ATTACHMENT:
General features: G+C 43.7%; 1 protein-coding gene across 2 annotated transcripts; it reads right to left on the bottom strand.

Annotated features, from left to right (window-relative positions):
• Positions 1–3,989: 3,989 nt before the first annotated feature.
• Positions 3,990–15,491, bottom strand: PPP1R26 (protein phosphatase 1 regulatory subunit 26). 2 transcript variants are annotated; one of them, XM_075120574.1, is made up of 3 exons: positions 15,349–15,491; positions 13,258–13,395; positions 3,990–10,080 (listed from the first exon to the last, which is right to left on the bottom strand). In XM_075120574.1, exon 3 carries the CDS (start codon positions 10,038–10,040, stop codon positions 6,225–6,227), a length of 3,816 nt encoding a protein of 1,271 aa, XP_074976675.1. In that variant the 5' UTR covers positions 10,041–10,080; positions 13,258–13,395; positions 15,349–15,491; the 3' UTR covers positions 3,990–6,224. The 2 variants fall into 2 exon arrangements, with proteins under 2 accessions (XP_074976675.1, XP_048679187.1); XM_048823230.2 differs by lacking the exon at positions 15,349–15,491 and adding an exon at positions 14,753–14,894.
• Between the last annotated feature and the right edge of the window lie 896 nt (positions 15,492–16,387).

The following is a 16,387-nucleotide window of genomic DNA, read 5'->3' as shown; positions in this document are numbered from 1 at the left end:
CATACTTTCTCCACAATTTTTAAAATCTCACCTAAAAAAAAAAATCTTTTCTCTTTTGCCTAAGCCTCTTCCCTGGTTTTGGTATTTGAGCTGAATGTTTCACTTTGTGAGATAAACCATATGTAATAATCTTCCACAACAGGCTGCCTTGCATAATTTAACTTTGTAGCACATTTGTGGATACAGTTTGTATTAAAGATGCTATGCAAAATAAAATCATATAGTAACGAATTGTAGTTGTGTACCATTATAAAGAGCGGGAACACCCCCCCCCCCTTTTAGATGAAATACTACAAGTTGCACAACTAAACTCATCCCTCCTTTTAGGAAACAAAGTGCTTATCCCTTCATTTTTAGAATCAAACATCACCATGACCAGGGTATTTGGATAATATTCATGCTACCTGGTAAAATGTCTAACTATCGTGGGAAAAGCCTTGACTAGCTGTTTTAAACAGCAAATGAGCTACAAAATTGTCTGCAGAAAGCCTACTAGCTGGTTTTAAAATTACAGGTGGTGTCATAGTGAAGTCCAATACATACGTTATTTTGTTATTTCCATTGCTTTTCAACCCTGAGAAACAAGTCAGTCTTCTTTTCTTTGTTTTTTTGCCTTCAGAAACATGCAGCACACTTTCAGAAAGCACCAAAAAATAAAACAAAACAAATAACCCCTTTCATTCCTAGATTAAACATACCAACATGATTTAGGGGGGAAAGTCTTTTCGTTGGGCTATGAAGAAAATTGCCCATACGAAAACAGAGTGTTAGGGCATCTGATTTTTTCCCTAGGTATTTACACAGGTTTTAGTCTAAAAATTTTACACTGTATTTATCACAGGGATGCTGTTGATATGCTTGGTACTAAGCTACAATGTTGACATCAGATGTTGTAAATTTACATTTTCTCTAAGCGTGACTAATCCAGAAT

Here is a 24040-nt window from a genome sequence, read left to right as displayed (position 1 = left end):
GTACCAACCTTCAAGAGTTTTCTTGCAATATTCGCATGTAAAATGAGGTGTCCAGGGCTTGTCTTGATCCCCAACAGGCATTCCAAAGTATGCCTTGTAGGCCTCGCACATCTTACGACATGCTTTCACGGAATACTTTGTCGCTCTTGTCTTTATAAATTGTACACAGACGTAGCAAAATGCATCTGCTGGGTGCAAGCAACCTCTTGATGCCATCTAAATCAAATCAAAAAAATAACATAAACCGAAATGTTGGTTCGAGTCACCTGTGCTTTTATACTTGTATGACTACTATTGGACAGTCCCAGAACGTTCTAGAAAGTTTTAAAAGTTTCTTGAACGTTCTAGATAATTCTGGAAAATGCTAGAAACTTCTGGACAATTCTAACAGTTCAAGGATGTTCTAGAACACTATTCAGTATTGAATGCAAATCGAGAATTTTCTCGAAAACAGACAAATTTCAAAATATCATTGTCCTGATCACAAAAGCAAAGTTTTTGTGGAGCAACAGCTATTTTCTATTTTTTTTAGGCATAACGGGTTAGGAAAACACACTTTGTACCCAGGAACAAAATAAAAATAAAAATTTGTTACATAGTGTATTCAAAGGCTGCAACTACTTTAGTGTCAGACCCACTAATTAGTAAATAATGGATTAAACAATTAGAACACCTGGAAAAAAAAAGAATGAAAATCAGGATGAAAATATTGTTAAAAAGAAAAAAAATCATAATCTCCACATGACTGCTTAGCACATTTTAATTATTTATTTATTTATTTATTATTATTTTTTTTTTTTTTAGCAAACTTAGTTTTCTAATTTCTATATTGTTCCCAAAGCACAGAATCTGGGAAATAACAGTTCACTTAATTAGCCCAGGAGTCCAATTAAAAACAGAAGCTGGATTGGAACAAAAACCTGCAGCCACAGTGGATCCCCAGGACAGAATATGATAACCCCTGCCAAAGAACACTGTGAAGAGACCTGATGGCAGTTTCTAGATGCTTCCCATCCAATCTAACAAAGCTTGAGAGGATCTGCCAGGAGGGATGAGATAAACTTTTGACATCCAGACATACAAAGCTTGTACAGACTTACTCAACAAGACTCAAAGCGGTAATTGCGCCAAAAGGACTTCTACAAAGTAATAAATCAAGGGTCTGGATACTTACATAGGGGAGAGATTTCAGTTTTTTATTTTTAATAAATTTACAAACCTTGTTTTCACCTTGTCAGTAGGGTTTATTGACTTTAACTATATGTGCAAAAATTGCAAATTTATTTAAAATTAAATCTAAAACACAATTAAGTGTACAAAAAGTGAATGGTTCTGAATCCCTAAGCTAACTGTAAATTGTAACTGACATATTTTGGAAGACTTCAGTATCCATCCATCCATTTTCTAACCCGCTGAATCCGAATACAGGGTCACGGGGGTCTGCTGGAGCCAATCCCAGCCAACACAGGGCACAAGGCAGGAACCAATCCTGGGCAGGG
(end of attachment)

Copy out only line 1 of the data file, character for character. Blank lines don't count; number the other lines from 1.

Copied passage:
General features: G+C 43.7%; 1 protein-coding gene across 2 annotated transcripts; it reads right to left on the bottom strand.